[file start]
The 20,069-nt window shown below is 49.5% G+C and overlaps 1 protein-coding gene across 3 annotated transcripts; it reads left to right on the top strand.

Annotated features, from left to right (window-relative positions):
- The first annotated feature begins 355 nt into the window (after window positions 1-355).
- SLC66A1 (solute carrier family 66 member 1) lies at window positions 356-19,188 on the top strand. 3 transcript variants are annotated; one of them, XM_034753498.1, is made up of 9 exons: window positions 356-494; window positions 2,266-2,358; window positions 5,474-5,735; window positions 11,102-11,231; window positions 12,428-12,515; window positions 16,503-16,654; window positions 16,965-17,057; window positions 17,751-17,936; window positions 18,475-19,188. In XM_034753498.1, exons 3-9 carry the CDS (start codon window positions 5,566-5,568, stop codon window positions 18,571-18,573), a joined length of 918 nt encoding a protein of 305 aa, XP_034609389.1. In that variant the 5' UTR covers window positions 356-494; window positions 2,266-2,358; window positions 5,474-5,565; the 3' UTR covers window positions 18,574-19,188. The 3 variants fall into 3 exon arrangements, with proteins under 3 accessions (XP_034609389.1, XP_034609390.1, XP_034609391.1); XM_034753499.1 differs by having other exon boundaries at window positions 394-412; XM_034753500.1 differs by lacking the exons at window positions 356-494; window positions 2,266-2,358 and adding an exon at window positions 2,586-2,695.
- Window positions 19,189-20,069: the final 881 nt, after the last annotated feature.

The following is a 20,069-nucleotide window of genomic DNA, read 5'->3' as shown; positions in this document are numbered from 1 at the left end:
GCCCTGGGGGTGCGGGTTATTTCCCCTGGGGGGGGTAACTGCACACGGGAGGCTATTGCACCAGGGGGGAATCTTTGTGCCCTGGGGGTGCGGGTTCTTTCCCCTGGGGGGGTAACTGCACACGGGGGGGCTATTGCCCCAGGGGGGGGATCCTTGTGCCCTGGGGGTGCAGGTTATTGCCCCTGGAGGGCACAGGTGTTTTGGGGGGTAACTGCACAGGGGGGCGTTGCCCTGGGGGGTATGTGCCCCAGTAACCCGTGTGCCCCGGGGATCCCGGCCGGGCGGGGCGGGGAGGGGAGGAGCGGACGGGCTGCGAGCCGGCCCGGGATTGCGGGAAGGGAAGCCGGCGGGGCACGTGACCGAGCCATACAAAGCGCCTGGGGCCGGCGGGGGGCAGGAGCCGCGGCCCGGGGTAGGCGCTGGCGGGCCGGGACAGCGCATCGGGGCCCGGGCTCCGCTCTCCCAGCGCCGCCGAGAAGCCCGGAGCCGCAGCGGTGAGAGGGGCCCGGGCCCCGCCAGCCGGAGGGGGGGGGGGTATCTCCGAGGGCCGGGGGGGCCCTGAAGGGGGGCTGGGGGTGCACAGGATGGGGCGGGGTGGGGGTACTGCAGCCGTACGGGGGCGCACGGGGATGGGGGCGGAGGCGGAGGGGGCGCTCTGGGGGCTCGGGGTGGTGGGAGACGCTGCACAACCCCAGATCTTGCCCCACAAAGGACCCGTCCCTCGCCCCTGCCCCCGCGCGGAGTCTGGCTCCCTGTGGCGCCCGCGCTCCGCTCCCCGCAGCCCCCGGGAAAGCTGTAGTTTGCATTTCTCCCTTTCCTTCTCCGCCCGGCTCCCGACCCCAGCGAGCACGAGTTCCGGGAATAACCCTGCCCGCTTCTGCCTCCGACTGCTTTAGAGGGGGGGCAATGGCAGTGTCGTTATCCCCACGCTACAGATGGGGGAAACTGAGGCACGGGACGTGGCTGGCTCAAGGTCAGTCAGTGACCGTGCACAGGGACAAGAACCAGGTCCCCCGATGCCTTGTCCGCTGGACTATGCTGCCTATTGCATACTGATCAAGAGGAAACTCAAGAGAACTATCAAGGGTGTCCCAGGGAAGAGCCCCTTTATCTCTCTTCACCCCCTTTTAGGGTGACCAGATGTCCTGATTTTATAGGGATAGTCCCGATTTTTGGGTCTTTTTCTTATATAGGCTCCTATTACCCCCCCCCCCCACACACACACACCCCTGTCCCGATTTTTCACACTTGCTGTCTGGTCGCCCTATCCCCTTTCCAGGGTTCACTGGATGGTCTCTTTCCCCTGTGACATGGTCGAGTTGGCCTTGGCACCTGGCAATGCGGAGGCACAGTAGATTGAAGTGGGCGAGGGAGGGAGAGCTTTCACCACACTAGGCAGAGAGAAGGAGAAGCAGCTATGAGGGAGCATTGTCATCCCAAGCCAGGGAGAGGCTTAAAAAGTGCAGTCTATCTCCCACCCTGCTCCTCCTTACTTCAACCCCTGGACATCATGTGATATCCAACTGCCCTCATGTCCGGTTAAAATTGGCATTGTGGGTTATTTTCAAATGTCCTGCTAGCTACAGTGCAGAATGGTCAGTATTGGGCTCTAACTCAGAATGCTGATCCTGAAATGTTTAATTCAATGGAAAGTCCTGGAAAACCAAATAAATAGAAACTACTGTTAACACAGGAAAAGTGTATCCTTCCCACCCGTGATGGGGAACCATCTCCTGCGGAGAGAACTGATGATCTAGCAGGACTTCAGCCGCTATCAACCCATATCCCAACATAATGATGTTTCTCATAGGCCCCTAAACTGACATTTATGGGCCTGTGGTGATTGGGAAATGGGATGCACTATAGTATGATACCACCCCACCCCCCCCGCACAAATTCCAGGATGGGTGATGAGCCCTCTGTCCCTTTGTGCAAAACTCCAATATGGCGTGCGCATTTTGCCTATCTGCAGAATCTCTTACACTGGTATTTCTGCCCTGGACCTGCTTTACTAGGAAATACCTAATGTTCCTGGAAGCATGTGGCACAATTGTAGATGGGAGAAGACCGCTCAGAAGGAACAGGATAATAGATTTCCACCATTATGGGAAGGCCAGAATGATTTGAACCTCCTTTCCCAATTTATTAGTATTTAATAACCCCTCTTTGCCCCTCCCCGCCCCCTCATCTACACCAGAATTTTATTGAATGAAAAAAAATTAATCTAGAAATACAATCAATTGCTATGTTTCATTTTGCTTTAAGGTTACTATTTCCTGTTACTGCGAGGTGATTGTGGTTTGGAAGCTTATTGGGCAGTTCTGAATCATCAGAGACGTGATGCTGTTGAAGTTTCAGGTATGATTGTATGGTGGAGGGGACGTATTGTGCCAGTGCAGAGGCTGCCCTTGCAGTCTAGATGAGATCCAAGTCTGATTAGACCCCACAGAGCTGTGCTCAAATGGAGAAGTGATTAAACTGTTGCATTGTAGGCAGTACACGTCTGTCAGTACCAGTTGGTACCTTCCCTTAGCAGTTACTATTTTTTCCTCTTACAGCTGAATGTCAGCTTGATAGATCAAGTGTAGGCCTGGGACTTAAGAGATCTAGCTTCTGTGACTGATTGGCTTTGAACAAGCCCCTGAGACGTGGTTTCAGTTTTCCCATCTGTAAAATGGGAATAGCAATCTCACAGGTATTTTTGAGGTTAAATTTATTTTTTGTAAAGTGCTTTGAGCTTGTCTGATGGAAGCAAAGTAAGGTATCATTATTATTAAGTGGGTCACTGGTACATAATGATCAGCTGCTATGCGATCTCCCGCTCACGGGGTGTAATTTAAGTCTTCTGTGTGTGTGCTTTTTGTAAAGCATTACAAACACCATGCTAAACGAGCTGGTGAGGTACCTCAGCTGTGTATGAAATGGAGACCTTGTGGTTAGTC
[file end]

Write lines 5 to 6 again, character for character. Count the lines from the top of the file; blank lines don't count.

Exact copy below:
- Window positions 19,189-20,069: the final 881 nt, after the last annotated feature.

The following is a 20,069-nucleotide window of genomic DNA, read 5'->3' as shown; positions in this document are numbered from 1 at the left end: